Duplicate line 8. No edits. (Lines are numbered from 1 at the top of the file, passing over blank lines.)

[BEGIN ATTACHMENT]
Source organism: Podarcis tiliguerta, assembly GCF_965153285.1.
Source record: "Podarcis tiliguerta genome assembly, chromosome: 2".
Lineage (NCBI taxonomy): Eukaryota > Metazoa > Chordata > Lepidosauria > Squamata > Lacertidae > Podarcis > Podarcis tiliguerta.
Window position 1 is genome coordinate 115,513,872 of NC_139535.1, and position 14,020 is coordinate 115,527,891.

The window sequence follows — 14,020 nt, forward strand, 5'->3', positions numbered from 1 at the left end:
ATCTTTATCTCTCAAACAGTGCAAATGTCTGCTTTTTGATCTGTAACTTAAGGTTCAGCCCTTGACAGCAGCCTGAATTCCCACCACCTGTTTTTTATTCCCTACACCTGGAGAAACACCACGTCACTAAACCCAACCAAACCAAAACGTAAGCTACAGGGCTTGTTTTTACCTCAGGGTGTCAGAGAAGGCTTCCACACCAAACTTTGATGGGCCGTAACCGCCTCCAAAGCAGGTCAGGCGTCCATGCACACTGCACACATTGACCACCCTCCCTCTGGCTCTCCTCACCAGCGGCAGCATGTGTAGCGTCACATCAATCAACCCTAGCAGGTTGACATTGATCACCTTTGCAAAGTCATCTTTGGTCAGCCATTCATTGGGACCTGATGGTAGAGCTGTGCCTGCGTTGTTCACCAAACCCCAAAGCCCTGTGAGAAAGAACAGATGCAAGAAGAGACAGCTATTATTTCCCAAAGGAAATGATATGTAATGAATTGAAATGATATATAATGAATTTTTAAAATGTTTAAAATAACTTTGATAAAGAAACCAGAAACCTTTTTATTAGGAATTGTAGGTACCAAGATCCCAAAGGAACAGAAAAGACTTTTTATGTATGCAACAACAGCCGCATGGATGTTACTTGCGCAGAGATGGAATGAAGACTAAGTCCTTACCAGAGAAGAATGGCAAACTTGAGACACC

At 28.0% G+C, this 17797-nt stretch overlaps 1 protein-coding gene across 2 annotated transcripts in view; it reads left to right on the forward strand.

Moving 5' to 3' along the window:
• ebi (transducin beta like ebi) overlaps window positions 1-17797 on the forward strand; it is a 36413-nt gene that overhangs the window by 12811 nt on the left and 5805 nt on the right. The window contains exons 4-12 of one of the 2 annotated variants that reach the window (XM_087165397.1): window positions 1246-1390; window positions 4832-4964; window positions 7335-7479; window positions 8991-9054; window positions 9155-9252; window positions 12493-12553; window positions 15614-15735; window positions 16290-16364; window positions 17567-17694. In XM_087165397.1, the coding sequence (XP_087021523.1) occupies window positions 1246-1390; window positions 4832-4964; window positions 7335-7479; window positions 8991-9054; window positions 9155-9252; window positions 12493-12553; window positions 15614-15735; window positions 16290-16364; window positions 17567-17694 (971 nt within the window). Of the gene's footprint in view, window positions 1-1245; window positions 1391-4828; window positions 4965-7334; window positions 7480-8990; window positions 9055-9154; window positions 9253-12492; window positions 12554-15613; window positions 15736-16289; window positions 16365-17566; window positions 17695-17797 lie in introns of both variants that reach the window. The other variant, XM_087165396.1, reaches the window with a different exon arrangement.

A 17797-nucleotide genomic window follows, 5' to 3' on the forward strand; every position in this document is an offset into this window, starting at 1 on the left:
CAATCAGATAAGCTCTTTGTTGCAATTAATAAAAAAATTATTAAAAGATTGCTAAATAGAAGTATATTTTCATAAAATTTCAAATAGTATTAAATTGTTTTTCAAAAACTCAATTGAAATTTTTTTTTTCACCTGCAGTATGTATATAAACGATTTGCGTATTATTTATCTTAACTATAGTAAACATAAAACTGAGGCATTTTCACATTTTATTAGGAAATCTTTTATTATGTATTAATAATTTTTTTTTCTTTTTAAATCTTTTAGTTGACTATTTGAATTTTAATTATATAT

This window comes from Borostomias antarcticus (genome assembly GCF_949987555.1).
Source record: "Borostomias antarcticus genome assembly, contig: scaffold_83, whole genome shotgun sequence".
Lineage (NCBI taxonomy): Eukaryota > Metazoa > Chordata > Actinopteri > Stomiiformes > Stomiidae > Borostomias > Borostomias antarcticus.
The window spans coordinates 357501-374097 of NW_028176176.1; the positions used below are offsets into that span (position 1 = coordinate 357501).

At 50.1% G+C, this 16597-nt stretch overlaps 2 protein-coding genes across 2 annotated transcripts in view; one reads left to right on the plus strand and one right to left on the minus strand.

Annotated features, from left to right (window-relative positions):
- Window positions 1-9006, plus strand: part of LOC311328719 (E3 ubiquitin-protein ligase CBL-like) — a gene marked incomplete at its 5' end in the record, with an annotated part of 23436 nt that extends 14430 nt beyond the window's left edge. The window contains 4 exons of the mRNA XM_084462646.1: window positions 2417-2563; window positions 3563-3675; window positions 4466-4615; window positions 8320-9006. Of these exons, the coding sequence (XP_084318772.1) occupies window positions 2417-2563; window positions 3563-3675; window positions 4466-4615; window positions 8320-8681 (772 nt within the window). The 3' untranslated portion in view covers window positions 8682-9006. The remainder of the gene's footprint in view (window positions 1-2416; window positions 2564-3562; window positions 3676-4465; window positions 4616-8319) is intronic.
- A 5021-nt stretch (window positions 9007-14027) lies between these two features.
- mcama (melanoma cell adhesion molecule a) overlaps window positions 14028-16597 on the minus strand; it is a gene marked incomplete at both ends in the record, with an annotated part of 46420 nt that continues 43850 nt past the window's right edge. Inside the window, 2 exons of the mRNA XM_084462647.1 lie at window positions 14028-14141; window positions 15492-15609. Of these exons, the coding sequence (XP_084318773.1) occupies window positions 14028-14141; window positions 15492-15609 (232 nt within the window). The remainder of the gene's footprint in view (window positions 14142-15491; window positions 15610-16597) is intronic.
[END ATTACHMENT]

Moving 5' to 3' along the window: